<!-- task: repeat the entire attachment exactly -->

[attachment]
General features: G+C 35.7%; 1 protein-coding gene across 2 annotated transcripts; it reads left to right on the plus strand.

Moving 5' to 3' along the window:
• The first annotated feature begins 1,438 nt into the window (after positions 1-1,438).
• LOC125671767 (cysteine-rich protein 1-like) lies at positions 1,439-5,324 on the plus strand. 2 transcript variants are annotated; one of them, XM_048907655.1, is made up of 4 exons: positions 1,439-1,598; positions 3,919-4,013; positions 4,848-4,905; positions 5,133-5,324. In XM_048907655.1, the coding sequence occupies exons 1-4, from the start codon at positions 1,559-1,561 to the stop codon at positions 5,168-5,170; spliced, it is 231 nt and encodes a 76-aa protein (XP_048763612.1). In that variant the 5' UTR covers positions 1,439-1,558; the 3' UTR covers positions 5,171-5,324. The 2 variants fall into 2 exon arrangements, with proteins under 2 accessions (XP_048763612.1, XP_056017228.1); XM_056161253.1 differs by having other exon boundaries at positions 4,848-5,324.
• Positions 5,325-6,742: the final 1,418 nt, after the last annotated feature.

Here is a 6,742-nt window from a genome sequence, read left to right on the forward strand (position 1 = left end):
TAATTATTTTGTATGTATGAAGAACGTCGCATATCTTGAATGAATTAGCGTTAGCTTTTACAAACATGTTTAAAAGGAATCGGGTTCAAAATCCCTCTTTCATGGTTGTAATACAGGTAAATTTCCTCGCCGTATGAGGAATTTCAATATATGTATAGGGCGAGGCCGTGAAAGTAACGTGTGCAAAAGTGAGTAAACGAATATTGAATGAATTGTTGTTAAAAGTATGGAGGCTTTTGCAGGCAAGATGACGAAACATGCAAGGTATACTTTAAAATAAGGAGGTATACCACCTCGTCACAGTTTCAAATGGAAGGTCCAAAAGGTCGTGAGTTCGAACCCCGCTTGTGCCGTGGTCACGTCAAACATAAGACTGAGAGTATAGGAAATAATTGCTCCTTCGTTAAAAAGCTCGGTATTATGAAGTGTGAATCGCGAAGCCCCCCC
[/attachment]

General features: G+C 35.7%; 1 protein-coding gene across 2 annotated transcripts; it reads left to right on the plus strand.

Moving 5' to 3' along the window:
• The first annotated feature begins 1,438 nt into the window (after positions 1-1,438).
• LOC125671767 (cysteine-rich protein 1-like) lies at positions 1,439-5,324 on the plus strand. 2 transcript variants are annotated; one of them, XM_048907655.1, is made up of 4 exons: positions 1,439-1,598; positions 3,919-4,013; positions 4,848-4,905; positions 5,133-5,324. In XM_048907655.1, the coding sequence occupies exons 1-4, from the start codon at positions 1,559-1,561 to the stop codon at positions 5,168-5,170; spliced, it is 231 nt and encodes a 76-aa protein (XP_048763612.1). In that variant the 5' UTR covers positions 1,439-1,558; the 3' UTR covers positions 5,171-5,324. The 2 variants fall into 2 exon arrangements, with proteins under 2 accessions (XP_048763612.1, XP_056017228.1); XM_056161253.1 differs by having other exon boundaries at positions 4,848-5,324.
• Positions 5,325-6,742: the final 1,418 nt, after the last annotated feature.

Here is a 6,742-nt window from a genome sequence, read left to right on the forward strand (position 1 = left end):
TAATTATTTTGTATGTATGAAGAACGTCGCATATCTTGAATGAATTAGCGTTAGCTTTTACAAACATGTTTAAAAGGAATCGGGTTCAAAATCCCTCTTTCATGGTTGTAATACAGGTAAATTTCCTCGCCGTATGAGGAATTTCAATATATGTATAGGGCGAGGCCGTGAAAGTAACGTGTGCAAAAGTGAGTAAACGAATATTGAATGAATTGTTGTTAAAAGTATGGAGGCTTTTGCAGGCAAGATGACGAAACATGCAAGGTATACTTTAAAATAAGGAGGTATACCACCTCGTCACAGTTTCAAATGGAAGGTCCAAAAGGTCGTGAGTTCGAACCCCGCTTGTGCCGTGGTCACGTCAAACATAAGACTGAGAGTATAGGAAATAATTGCTCCTTCGTTAAAAAGCTCGGTATTATGAAGTGTGAATCGCGAAGCCCCCCC